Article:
Hemodynamic compromise may occur during induction in a patient with a mediastinal mass due to vascular or cardiac compression. A thorough evaluation for a mediastinal mass may include a chest x-ray, CT scan, EKG, echocardiogram and upright/supine flow volume loop. In a patient with an intra thoracic tumor [such as this one] we would expect to find a normal inspiratory flow rate, a plateau in the expiratory flow rate, a decrease in the vital capacity in the supine position and a decreased expiratory flow rate in the supine position [5]. The large negative intrapleural pressure produced on inspiration serves to maximally dilate the trachea and minimize the obstructive effects of an intra thoracic tumor. The airway obstruction of an intra thoracic mass is best visualized on the expiratory limb of a flow volume loop. Fiberoptic bronchoscopy may be beneficial in specific cases for evaluation of tracheal invasion.
    Due to the size and location of the mass, there was a significant risk of airway obstruction secondary to dynamic airway collapse caused by general anesthesia [6]. This effect is thought to be produced in part by loss of muscle tone produced by anesthetics and by ablation of spontaneous ventilation, resulting in the loss of negative intrapleural and the production of airway obstruction. There is also a concern that inflammation and bleeding may occur during attempted intubation.
    Under optimal settings with a cooperative patient, fifteen minutes were needed to initiate ECMO.
    ECMO was required for sixty minutes while the multidisciplinary team established a definitive airway. The location of the mass prohibited using a tracheostomy as a means for establishing the airway. If ECMO was not initiated prior to attempting to establish an airway the patient may have experienced prolonged periods of hypoxia resulting in organ damage, brain damage or possible death.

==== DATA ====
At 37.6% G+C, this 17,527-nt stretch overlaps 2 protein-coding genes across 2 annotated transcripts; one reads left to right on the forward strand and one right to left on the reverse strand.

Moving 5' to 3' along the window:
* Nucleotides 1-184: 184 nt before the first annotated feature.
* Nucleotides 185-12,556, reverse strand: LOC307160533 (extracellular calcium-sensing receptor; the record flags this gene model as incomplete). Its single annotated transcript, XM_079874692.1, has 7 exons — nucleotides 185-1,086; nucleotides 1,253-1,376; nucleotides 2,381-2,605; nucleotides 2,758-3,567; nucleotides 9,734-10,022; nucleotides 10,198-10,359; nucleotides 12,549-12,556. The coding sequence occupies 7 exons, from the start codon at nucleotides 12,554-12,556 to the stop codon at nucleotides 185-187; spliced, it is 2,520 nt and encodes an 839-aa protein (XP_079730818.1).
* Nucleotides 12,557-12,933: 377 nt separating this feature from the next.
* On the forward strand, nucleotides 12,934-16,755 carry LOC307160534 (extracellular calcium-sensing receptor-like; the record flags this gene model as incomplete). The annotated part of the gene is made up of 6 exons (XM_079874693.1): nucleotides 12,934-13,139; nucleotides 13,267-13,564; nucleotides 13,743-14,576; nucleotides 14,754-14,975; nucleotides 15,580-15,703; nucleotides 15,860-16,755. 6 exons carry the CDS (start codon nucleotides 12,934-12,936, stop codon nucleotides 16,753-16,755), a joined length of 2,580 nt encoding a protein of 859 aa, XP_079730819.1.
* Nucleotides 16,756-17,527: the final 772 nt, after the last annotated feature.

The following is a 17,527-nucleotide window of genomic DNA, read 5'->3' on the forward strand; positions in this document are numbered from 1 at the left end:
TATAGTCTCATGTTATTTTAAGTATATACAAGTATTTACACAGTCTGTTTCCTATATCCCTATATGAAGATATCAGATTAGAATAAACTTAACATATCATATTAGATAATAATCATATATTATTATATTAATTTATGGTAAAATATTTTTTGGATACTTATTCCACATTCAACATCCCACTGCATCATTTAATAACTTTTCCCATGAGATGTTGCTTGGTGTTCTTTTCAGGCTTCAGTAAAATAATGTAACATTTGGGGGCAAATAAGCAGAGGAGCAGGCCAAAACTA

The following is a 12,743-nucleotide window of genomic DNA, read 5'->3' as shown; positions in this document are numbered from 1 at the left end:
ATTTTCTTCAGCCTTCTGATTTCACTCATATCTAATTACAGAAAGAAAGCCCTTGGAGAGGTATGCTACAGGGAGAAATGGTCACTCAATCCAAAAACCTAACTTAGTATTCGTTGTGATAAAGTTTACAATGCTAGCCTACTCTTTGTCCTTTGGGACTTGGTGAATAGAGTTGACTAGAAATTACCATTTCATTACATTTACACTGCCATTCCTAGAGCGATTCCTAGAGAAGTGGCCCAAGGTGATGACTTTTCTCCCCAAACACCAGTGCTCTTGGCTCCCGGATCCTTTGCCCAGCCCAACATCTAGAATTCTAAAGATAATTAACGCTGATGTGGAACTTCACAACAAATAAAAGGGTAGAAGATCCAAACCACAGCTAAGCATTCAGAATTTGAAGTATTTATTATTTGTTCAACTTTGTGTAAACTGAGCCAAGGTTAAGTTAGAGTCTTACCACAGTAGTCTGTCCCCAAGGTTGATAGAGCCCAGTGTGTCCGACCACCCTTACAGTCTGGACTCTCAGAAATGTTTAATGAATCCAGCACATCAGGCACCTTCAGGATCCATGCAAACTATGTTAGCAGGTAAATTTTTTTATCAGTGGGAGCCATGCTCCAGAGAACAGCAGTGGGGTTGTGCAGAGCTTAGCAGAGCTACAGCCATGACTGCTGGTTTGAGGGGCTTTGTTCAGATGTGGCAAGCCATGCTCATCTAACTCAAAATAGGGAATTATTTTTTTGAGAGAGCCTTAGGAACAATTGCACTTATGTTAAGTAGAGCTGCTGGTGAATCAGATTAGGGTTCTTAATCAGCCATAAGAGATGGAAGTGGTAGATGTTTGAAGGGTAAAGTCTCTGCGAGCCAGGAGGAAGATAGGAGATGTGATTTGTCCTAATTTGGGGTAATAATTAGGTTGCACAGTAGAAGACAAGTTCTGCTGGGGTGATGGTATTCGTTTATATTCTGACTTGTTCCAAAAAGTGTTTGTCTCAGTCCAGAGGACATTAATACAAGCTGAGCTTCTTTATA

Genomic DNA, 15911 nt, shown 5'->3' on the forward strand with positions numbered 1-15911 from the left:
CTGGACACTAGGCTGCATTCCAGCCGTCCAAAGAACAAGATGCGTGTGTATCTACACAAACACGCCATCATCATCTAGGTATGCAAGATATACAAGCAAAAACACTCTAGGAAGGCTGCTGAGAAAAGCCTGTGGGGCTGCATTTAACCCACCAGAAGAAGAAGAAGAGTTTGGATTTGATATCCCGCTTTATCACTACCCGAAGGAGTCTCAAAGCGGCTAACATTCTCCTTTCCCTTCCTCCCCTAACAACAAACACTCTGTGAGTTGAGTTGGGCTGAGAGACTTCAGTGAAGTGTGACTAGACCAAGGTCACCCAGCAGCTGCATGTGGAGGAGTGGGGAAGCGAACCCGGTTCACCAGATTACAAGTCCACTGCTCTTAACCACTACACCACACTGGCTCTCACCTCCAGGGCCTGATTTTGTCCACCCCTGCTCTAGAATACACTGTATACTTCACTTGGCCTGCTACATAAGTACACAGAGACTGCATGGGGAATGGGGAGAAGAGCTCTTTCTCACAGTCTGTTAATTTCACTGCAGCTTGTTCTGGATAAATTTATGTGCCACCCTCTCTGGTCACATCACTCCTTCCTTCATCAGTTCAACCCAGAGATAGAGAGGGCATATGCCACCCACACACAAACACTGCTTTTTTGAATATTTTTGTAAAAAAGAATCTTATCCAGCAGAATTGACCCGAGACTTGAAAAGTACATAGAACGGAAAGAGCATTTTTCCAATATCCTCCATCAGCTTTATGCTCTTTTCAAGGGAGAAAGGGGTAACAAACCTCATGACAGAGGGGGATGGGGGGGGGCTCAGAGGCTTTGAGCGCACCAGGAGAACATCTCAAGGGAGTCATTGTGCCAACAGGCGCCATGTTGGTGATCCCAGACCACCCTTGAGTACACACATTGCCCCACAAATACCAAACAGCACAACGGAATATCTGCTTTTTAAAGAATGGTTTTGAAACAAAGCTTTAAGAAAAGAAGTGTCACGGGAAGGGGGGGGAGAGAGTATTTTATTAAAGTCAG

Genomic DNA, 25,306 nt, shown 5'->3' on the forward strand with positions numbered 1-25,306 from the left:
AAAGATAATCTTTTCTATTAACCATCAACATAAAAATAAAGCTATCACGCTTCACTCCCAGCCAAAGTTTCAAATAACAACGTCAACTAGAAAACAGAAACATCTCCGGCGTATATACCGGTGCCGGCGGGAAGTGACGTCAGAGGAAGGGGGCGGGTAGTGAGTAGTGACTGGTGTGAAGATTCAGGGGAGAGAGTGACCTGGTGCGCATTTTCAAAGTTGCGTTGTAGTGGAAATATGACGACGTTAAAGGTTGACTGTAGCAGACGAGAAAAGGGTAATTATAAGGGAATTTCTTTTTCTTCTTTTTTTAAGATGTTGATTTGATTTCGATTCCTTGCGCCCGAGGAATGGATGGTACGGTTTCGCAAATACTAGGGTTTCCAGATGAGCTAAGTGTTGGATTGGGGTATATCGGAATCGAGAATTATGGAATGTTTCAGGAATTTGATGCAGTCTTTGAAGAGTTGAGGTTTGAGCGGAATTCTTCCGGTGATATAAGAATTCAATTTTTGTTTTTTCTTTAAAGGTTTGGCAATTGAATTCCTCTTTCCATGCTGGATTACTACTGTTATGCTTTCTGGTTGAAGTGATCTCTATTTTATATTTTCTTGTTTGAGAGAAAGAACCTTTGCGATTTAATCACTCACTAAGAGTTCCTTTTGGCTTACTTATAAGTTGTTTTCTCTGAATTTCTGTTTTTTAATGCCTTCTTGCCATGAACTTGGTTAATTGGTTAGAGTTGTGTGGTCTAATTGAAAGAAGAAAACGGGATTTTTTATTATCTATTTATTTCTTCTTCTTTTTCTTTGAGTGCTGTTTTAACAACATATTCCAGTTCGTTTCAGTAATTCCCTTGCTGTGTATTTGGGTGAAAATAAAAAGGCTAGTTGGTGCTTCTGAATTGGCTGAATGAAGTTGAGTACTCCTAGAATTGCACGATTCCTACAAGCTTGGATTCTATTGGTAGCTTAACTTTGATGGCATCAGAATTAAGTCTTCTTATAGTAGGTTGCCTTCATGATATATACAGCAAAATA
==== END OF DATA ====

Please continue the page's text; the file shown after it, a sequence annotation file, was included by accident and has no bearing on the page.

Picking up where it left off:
Conclusion
    Anterior mediastinal masses may present situations where intubation and performance of a tracheostomy are not immediately possible. Anesthesiologists have been taking a systematic approach to these patients with a focus on establishing a definitive airway as well as the maintenance of oxygenation. Due to the high possibility of difficult and impossible ventilation, and other complications associated with a mediastinal tumor, the initiation of ECMO prior to intubation should be considered as part of the airway plan in patients with high risk mediastinal tumors. This is determined by location, size, nature, age of the patient and severity of obstruction, as well as risks of losing ventilation/oxygenation while manipulating the airway [for instance because of bleeding]. In the presented case, attempting to establish the airway without supporting oxygenation would have resulted in a “cannot intubate-cannot ventilate” situation without a suitable way to rescue the airway, particularly because no tracheostomy could not be performed. Initiation of ECMO preemptively is critical in high pressure situations, where time to successful cannulation would definitely result in hypoxic organ injury.
    Acknowledgements
    The University of Texas Health Science Center, Department of Anesthesiology, The department of pediatric cardiovascular surgery UTH, Memorial Hermann TMC, and the Memorial Hermann TMC, Heart and Vascular Institute.
    Funding
    Support for performing this case was provided by the University of Texas Health Science Center of Houston Department of Anesthesiology. No funding was provided for this case.
    IRB
    The case presented is an educational medical report that our IRB [UTH] does not consider human research. The subject did provide verbal consent to have information related to her specific anesthetic management being used for medical educational purposes. No written consent was obtained considering the delicate and sensitive nature of the clinical situation.
    References
    Cite this article: Herring KG, Sreelatha P, Roy S, Hagberg CA, Karni RJ, et al. (2014) Perioperative Airway Management of a Mediastinal Mass through Early Intervention with Extracorporeal Membrane Oxygenation [ECMO]. Int J Clin Anesthesiol 2(1): 1022